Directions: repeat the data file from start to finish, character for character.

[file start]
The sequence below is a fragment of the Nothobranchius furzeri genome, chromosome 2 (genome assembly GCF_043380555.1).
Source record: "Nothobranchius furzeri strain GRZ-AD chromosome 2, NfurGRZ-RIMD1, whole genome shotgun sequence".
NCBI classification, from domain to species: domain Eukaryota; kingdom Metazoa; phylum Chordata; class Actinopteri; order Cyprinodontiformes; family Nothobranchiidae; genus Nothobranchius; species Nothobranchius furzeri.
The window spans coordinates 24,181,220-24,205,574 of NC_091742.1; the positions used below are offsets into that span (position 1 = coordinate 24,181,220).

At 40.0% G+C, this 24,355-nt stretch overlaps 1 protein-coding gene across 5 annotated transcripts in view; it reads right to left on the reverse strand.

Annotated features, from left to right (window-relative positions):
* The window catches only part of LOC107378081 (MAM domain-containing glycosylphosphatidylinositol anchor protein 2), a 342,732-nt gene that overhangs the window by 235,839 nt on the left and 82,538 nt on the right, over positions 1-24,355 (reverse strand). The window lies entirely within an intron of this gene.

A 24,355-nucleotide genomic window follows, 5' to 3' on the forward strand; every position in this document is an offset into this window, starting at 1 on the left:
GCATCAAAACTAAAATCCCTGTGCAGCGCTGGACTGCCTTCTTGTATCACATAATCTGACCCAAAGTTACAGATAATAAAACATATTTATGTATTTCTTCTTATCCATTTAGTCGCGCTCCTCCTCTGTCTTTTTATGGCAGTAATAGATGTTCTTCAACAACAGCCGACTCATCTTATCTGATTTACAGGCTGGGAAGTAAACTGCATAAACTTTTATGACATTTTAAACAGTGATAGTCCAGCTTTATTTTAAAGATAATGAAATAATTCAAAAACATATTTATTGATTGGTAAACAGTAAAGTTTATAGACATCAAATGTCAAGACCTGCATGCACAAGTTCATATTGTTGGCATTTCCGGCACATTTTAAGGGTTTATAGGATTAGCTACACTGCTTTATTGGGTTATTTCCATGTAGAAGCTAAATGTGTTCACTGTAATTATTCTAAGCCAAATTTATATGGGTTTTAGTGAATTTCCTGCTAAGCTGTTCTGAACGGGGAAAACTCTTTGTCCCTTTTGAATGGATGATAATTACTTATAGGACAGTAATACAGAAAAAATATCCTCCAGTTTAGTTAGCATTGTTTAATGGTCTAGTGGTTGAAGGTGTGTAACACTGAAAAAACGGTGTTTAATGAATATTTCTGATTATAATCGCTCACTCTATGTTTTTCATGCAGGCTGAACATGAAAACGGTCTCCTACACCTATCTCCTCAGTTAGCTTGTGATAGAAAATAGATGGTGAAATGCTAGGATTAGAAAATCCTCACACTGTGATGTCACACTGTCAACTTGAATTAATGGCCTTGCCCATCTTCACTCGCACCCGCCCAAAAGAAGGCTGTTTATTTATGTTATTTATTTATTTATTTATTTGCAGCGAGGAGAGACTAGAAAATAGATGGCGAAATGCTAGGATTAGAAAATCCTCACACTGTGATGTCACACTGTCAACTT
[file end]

The sequence below is a fragment of the Nothobranchius furzeri genome, chromosome 2 (genome assembly GCF_043380555.1).
Source record: "Nothobranchius furzeri strain GRZ-AD chromosome 2, NfurGRZ-RIMD1, whole genome shotgun sequence".
NCBI classification, from domain to species: domain Eukaryota; kingdom Metazoa; phylum Chordata; class Actinopteri; order Cyprinodontiformes; family Nothobranchiidae; genus Nothobranchius; species Nothobranchius furzeri.
The window spans coordinates 24,181,220-24,205,574 of NC_091742.1; the positions used below are offsets into that span (position 1 = coordinate 24,181,220).

At 40.0% G+C, this 24,355-nt stretch overlaps 1 protein-coding gene across 5 annotated transcripts in view; it reads right to left on the reverse strand.

Annotated features, from left to right (window-relative positions):
* The window catches only part of LOC107378081 (MAM domain-containing glycosylphosphatidylinositol anchor protein 2), a 342,732-nt gene that overhangs the window by 235,839 nt on the left and 82,538 nt on the right, over positions 1-24,355 (reverse strand). The window lies entirely within an intron of this gene.

A 24,355-nucleotide genomic window follows, 5' to 3' on the forward strand; every position in this document is an offset into this window, starting at 1 on the left:
GCATCAAAACTAAAATCCCTGTGCAGCGCTGGACTGCCTTCTTGTATCACATAATCTGACCCAAAGTTACAGATAATAAAACATATTTATGTATTTCTTCTTATCCATTTAGTCGCGCTCCTCCTCTGTCTTTTTATGGCAGTAATAGATGTTCTTCAACAACAGCCGACTCATCTTATCTGATTTACAGGCTGGGAAGTAAACTGCATAAACTTTTATGACATTTTAAACAGTGATAGTCCAGCTTTATTTTAAAGATAATGAAATAATTCAAAAACATATTTATTGATTGGTAAACAGTAAAGTTTATAGACATCAAATGTCAAGACCTGCATGCACAAGTTCATATTGTTGGCATTTCCGGCACATTTTAAGGGTTTATAGGATTAGCTACACTGCTTTATTGGGTTATTTCCATGTAGAAGCTAAATGTGTTCACTGTAATTATTCTAAGCCAAATTTATATGGGTTTTAGTGAATTTCCTGCTAAGCTGTTCTGAACGGGGAAAACTCTTTGTCCCTTTTGAATGGATGATAATTACTTATAGGACAGTAATACAGAAAAAATATCCTCCAGTTTAGTTAGCATTGTTTAATGGTCTAGTGGTTGAAGGTGTGTAACACTGAAAAAACGGTGTTTAATGAATATTTCTGATTATAATCGCTCACTCTATGTTTTTCATGCAGGCTGAACATGAAAACGGTCTCCTACACCTATCTCCTCAGTTAGCTTGTGATAGAAAATAGATGGTGAAATGCTAGGATTAGAAAATCCTCACACTGTGATGTCACACTGTCAACTTGAATTAATGGCCTTGCCCATCTTCACTCGCACCCGCCCAAAAGAAGGCTGTTTATTTATGTTATTTATTTATTTATTTATTTGCAGCGAGGAGAGACTAGAAAATAGATGGCGAAATGCTAGGATTAGAAAATCCTCACACTGTGATGTCACACTGTCAACTT